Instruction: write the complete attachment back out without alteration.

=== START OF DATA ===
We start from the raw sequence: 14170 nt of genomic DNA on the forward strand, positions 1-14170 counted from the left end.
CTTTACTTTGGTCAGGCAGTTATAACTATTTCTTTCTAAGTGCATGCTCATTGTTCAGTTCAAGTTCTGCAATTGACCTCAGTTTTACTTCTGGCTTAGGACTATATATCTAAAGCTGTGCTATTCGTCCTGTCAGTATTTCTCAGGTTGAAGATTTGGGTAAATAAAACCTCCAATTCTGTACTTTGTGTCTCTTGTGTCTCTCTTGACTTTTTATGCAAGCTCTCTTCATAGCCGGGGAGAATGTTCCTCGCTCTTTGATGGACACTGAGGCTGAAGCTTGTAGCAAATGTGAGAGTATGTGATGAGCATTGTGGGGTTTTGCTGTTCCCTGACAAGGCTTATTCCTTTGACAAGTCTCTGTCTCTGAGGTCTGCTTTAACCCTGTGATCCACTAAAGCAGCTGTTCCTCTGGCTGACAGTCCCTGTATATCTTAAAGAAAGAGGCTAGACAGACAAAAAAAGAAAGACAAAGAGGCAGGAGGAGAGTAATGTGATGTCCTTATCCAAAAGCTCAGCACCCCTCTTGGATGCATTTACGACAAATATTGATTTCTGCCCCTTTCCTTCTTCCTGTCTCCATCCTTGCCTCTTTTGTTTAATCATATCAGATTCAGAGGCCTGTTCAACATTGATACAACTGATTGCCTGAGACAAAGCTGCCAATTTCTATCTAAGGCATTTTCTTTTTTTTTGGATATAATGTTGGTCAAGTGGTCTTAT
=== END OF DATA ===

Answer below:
We start from the raw sequence: 14170 nt of genomic DNA on the forward strand, positions 1-14170 counted from the left end.
CTTTACTTTGGTCAGGCAGTTATAACTATTTCTTTCTAAGTGCATGCTCATTGTTCAGTTCAAGTTCTGCAATTGACCTCAGTTTTACTTCTGGCTTAGGACTATATATCTAAAGCTGTGCTATTCGTCCTGTCAGTATTTCTCAGGTTGAAGATTTGGGTAAATAAAACCTCCAATTCTGTACTTTGTGTCTCTTGTGTCTCTCTTGACTTTTTATGCAAGCTCTCTTCATAGCCGGGGAGAATGTTCCTCGCTCTTTGATGGACACTGAGGCTGAAGCTTGTAGCAAATGTGAGAGTATGTGATGAGCATTGTGGGGTTTTGCTGTTCCCTGACAAGGCTTATTCCTTTGACAAGTCTCTGTCTCTGAGGTCTGCTTTAACCCTGTGATCCACTAAAGCAGCTGTTCCTCTGGCTGACAGTCCCTGTATATCTTAAAGAAAGAGGCTAGACAGACAAAAAAAGAAAGACAAAGAGGCAGGAGGAGAGTAATGTGATGTCCTTATCCAAAAGCTCAGCACCCCTCTTGGATGCATTTACGACAAATATTGATTTCTGCCCCTTTCCTTCTTCCTGTCTCCATCCTTGCCTCTTTTGTTTAATCATATCAGATTCAGAGGCCTGTTCAACATTGATACAACTGATTGCCTGAGACAAAGCTGCCAATTTCTATCTAAGGCATTTTCTTTTTTTTTGGATATAATGTTGGTCAAGTGGTCTTAT